A pair of dead Men lay in the thicket, Men of the clan warring with those down by the stream. Their clothes were reminiscent of those worn by the native clans of these territories, and nearby lay a pair of the metal mouths that they had carried to fling their tiny, deadly fangs at others to wound and kill. They looked different than those carried by the Men on the stream, older somehow, less efficient. Wounds had opened their chests and stomachs, spilling their lives and insides on the jungle floor. The stench of their death was not fresh, however, no; these had been dead at least four tilts of shadow.
Pola wondered if Sensa was in position now, unhampered by the sort of distraction she’d come upon here. He would wait for her to make the first move, as ever. Among their kind, it was always the female who led the hunt, and he would take no action without having her there to improve their chances of success.
There he is, she thought, catching his scent just past the Men on the stream, who were jabbering amongst themselves, using a language she did not know. She had come to understand some of the words and phrases of the native Men clan, and these sounded nothing like the same. The one standing tall made some kind of joke, because the other two laughed boisterously, making responses of their own, getting a chuckle out of the one who had made the first joke. Pola got into strike position then, refusing to give these creatures a chance to make her feel any sort of sympathy for them.
After all, they hadn’t exactly shown any sympathy before laying waste to her and Sensa’s territory.
The assault did not last long, a song of screams and howls, cloth and flesh tearing, the glory of blood and meat sliding down her throat, the fiery lance of pain in her paw as a knife slashed feebly at her in desperation. This had been the Man already wounded, the last of them alive since she and Sensa had struck at the one standing with his metal mouth in hand, ready to spread death, first. He was the clearest threat, and did not live even long enough to cast a single metal fang at them. The second one, who had been rummaging in his pouch, managed to grab a smaller metal mouth from inside the bag and send a single attack with it, missing both Pola and Sensa in his panic before Sensa landed on him with the force of a lightning strike, claws punching into the Man’s chest as the male leopard’s teeth sank through the soft throat.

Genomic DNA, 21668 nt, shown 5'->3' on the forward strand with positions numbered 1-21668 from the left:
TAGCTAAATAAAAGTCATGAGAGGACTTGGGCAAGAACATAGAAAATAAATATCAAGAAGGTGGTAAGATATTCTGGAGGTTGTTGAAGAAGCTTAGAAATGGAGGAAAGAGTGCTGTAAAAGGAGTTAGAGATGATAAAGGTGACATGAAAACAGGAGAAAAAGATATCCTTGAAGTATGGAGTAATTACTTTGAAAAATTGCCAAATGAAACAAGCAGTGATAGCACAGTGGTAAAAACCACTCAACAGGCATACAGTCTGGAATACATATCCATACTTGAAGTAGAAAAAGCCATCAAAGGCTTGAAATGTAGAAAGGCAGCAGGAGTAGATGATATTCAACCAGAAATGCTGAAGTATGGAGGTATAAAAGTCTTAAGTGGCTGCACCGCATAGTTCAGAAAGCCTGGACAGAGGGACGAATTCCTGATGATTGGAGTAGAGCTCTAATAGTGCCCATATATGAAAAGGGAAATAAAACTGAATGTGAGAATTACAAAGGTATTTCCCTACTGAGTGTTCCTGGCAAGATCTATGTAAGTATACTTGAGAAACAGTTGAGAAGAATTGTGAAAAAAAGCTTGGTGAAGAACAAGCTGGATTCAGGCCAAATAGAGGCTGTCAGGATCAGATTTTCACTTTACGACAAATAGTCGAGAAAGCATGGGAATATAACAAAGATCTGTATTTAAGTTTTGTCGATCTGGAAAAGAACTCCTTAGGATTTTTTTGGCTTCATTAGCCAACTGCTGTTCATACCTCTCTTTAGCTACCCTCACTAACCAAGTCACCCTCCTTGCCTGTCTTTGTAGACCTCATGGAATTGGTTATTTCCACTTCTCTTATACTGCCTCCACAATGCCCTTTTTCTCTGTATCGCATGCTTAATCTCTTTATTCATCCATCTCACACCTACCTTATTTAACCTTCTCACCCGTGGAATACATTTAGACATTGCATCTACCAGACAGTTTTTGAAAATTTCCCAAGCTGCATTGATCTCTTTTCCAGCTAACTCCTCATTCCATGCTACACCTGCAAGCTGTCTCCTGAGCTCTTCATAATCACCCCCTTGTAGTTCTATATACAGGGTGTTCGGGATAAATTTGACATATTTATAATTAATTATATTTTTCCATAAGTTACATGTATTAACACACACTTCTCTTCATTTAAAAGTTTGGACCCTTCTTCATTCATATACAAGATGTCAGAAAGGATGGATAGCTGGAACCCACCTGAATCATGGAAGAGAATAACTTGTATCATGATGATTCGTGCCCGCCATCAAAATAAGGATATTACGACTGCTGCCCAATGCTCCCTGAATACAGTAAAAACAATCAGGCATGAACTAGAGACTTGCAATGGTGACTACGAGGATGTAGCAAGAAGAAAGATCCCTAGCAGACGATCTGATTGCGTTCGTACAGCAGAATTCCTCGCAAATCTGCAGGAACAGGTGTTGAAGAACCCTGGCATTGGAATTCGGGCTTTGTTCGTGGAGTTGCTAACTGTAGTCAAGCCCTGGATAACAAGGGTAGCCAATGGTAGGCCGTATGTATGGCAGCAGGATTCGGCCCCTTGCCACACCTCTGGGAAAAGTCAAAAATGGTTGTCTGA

The wounded Man had managed to slash Pola’s paw as she was turning toward him, missing her backside only by the grace of timing as she pivoted from the big Man. Though the strike hurt, it did not save him; she and Sensa ravaged him in moments.
When the threat was passed, the leopards sat on their haunches, surveying the damage they had wrought. “This could have gone badly for us,” Sensa finally said after a long many-breath.
“It could have, yes. Had they not had one wounded and been distracted, they might have killed us,” Pola replied. “Thankfully, I do not smell any others nearby. The herd will be safe for now.” She licked her paw and winced at the sting from the knife slash, then switched to the other and used it to start washing the blood off of her face and shoulders. Sensa was doing the same, trying to resist the urge to take more bites of the Men. “Take one more bite, Sensa, that we may sate our appetites for now,” Pola said. Each took a chunk out of the large one, enjoying the taste of it before cleaning themselves up and heading back toward the herd, their task of checking for threats complete.
Half a shadow tilt later, the unseen observer to the slaughter rose up out of the stream a short distance away, dragging his battered tail behind him. The rhino had been a threat out in the open, but here, in the Inners, these leopards would likely be either his greatest boon or deadliest bane. “Of course, if they keep leaving feasts like this for D’jar, he’s not going to complain,” said the croc to itself as it set to devouring the remains of the leopards’ hunt.
Thick as he was, even Northhorn could not forever ignore the repeated pokes from tiny fingers jabbing into the side of his broad snout near his horn. With a snort and eyes barely opening, he squinted at Meeker, behind whom stood one of the most gorgeous examples of avian grace the rhino had ever witnessed. “Big guy, we have a bit of a problem,” Meeker whispered, stepping back from the rhino’s face.
“What is it,” Northhorn asked, mindful to keep his voice and movements to a minimum. It was dark out, the moonlight filtering through the green canopy over and around the herd in narrow streams of faint luminescence.
“This is Flychild,” Meeker said, stepping back and indicating the bird, a falcated duck with ideal coloring for blending into the wetlands of the jungle Inners. “He brings news. Tell him,” he said to the bird, who timidly approached Northhorn’s massive countenance.